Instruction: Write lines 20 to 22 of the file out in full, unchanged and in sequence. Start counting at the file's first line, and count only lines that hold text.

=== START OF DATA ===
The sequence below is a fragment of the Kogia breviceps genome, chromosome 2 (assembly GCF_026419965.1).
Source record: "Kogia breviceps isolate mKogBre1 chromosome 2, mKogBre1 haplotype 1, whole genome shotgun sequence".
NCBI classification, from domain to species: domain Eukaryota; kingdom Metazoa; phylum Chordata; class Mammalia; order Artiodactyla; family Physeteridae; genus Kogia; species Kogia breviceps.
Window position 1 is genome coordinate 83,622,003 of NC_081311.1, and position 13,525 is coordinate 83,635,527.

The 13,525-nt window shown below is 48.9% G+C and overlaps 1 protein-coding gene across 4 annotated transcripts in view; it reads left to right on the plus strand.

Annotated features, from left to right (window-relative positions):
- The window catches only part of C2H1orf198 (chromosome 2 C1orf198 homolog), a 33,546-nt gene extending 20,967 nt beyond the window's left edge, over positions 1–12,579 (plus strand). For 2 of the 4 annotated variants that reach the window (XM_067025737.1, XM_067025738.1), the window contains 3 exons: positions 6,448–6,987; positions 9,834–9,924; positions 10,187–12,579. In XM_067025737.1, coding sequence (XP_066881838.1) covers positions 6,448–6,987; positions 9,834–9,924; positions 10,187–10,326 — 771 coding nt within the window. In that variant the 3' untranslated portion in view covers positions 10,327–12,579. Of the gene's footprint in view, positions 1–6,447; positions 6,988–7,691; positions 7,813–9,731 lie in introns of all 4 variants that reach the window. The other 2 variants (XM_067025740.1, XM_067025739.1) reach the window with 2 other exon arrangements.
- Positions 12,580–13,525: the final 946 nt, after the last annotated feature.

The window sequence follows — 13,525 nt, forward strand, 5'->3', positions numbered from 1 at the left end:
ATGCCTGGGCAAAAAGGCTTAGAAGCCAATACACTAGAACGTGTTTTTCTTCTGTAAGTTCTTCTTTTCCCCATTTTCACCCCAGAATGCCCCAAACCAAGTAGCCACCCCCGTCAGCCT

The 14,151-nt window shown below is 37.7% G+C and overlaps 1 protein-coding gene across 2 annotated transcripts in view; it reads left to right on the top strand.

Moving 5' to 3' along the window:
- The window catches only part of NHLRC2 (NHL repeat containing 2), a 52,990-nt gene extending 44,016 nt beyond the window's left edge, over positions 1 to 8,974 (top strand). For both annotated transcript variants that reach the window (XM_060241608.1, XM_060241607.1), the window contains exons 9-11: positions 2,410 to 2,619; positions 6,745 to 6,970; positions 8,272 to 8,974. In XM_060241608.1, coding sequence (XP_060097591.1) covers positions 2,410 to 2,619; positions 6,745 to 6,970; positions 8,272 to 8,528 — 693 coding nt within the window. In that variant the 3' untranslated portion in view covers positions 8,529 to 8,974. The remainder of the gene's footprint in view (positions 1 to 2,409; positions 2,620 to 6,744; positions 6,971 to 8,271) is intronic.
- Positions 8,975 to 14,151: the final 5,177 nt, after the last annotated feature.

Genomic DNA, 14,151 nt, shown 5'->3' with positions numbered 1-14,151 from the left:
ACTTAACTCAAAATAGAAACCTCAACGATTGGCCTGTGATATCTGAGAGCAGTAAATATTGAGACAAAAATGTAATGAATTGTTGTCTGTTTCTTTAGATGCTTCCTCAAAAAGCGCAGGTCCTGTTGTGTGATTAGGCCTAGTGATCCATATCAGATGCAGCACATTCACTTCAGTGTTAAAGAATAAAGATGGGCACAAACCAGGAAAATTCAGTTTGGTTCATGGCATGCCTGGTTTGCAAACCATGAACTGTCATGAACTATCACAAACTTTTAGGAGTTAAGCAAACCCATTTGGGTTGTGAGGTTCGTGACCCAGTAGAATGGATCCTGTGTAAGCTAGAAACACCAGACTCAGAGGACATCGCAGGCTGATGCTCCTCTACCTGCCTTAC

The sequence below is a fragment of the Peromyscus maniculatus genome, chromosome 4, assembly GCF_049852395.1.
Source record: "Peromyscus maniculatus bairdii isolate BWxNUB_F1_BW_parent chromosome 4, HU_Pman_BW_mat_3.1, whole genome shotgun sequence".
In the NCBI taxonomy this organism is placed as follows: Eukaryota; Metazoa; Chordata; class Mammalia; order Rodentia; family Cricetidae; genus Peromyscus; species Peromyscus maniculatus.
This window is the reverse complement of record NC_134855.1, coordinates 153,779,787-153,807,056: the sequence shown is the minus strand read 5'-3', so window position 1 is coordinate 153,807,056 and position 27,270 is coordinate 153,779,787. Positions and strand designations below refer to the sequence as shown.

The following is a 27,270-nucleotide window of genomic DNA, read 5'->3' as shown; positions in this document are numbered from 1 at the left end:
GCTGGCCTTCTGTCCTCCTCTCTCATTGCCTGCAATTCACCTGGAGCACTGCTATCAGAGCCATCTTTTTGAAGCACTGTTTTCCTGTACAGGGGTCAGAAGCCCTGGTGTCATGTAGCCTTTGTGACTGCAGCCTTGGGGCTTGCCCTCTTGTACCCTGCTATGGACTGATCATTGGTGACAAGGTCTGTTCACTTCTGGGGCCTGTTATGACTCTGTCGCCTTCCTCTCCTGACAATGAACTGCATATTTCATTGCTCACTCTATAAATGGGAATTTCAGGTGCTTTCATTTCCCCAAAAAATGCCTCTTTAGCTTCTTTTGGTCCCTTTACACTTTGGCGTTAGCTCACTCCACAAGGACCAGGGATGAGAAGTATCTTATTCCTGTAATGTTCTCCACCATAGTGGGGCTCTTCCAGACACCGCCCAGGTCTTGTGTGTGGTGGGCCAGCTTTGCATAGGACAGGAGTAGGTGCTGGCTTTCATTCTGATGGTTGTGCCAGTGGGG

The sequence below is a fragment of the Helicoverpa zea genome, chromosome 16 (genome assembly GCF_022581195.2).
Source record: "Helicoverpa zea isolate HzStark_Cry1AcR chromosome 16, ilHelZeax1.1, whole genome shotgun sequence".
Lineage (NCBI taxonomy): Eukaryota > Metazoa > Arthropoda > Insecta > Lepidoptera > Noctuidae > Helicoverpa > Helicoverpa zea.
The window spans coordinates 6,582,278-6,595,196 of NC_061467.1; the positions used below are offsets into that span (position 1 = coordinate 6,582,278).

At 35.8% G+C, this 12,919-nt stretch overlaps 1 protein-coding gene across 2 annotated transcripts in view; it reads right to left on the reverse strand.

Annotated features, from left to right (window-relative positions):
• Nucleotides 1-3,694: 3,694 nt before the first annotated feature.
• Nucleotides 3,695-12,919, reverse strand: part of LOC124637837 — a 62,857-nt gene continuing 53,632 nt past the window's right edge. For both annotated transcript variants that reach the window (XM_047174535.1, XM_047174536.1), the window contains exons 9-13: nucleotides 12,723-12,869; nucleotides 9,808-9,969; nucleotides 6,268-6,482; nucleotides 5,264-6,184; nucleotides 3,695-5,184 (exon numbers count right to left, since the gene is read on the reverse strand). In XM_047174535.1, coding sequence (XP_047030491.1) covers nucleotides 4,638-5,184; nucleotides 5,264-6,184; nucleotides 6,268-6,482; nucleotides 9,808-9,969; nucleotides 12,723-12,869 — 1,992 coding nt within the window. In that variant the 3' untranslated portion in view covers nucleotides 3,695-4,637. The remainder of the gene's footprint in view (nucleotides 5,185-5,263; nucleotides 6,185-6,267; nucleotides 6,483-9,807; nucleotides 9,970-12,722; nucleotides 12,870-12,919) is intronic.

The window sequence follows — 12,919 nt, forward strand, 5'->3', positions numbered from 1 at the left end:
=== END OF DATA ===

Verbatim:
This window is the reverse complement of record NC_134855.1, coordinates 153,779,787-153,807,056: the sequence shown is the minus strand read 5'-3', so window position 1 is coordinate 153,807,056 and position 27,270 is coordinate 153,779,787. Positions and strand designations below refer to the sequence as shown.

The following is a 27,270-nucleotide window of genomic DNA, read 5'->3' as shown; positions in this document are numbered from 1 at the left end:
GCTGGCCTTCTGTCCTCCTCTCTCATTGCCTGCAATTCACCTGGAGCACTGCTATCAGAGCCATCTTTTTGAAGCACTGTTTTCCTGTACAGGGGTCAGAAGCCCTGGTGTCATGTAGCCTTTGTGACTGCAGCCTTGGGGCTTGCCCTCTTGTACCCTGCTATGGACTGATCATTGGTGACAAGGTCTGTTCACTTCTGGGGCCTGTTATGACTCTGTCGCCTTCCTCTCCTGACAATGAACTGCATATTTCATTGCTCACTCTATAAATGGGAATTTCAGGTGCTTTCATTTCCCCAAAAAATGCCTCTTTAGCTTCTTTTGGTCCCTTTACACTTTGGCGTTAGCTCACTCCACAAGGACCAGGGATGAGAAGTATCTTATTCCTGTAATGTTCTCCACCATAGTGGGGCTCTTCCAGACACCGCCCAGGTCTTGTGTGTGGTGGGCCAGCTTTGCATAGGACAGGAGTAGGTGCTGGCTTTCATTCTGATGGTTGTGCCAGTGGGG